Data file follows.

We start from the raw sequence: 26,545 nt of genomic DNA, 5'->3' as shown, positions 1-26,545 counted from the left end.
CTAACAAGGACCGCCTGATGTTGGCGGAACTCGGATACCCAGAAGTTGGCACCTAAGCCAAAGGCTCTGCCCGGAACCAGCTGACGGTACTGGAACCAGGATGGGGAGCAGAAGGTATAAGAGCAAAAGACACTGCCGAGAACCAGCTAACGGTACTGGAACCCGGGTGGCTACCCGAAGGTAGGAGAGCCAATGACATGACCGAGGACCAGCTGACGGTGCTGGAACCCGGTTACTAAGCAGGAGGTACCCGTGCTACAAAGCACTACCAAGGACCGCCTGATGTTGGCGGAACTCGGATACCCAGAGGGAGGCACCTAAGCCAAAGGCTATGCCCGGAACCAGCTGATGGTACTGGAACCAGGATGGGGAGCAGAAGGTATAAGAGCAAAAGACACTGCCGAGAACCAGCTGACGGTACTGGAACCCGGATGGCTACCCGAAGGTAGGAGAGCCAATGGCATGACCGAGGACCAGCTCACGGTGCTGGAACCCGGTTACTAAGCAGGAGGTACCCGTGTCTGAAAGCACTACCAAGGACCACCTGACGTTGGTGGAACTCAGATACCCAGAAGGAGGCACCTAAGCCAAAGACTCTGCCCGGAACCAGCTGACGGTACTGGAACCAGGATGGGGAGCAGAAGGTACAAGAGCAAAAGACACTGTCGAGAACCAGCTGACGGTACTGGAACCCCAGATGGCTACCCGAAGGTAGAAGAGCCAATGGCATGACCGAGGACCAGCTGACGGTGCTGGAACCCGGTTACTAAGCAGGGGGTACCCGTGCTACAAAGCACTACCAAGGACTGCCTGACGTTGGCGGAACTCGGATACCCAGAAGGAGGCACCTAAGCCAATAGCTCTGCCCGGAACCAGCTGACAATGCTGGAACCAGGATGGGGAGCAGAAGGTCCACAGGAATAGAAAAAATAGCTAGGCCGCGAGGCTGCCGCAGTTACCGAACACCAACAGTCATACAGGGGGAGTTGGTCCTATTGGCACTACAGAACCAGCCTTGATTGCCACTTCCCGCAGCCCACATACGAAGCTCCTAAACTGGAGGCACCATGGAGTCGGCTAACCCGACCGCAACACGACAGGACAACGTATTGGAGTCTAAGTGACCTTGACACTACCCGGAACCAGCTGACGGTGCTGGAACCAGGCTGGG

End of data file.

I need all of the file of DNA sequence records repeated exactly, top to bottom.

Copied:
We start from the raw sequence: 26,545 nt of genomic DNA, 5'->3' as shown, positions 1-26,545 counted from the left end.
CTAACAAGGACCGCCTGATGTTGGCGGAACTCGGATACCCAGAAGTTGGCACCTAAGCCAAAGGCTCTGCCCGGAACCAGCTGACGGTACTGGAACCAGGATGGGGAGCAGAAGGTATAAGAGCAAAAGACACTGCCGAGAACCAGCTAACGGTACTGGAACCCGGGTGGCTACCCGAAGGTAGGAGAGCCAATGACATGACCGAGGACCAGCTGACGGTGCTGGAACCCGGTTACTAAGCAGGAGGTACCCGTGCTACAAAGCACTACCAAGGACCGCCTGATGTTGGCGGAACTCGGATACCCAGAGGGAGGCACCTAAGCCAAAGGCTATGCCCGGAACCAGCTGATGGTACTGGAACCAGGATGGGGAGCAGAAGGTATAAGAGCAAAAGACACTGCCGAGAACCAGCTGACGGTACTGGAACCCGGATGGCTACCCGAAGGTAGGAGAGCCAATGGCATGACCGAGGACCAGCTCACGGTGCTGGAACCCGGTTACTAAGCAGGAGGTACCCGTGTCTGAAAGCACTACCAAGGACCACCTGACGTTGGTGGAACTCAGATACCCAGAAGGAGGCACCTAAGCCAAAGACTCTGCCCGGAACCAGCTGACGGTACTGGAACCAGGATGGGGAGCAGAAGGTACAAGAGCAAAAGACACTGTCGAGAACCAGCTGACGGTACTGGAACCCCAGATGGCTACCCGAAGGTAGAAGAGCCAATGGCATGACCGAGGACCAGCTGACGGTGCTGGAACCCGGTTACTAAGCAGGGGGTACCCGTGCTACAAAGCACTACCAAGGACTGCCTGACGTTGGCGGAACTCGGATACCCAGAAGGAGGCACCTAAGCCAATAGCTCTGCCCGGAACCAGCTGACAATGCTGGAACCAGGATGGGGAGCAGAAGGTCCACAGGAATAGAAAAAATAGCTAGGCCGCGAGGCTGCCGCAGTTACCGAACACCAACAGTCATACAGGGGGAGTTGGTCCTATTGGCACTACAGAACCAGCCTTGATTGCCACTTCCCGCAGCCCACATACGAAGCTCCTAAACTGGAGGCACCATGGAGTCGGCTAACCCGACCGCAACACGACAGGACAACGTATTGGAGTCTAAGTGACCTTGACACTACCCGGAACCAGCTGACGGTGCTGGAACCAGGCTGGG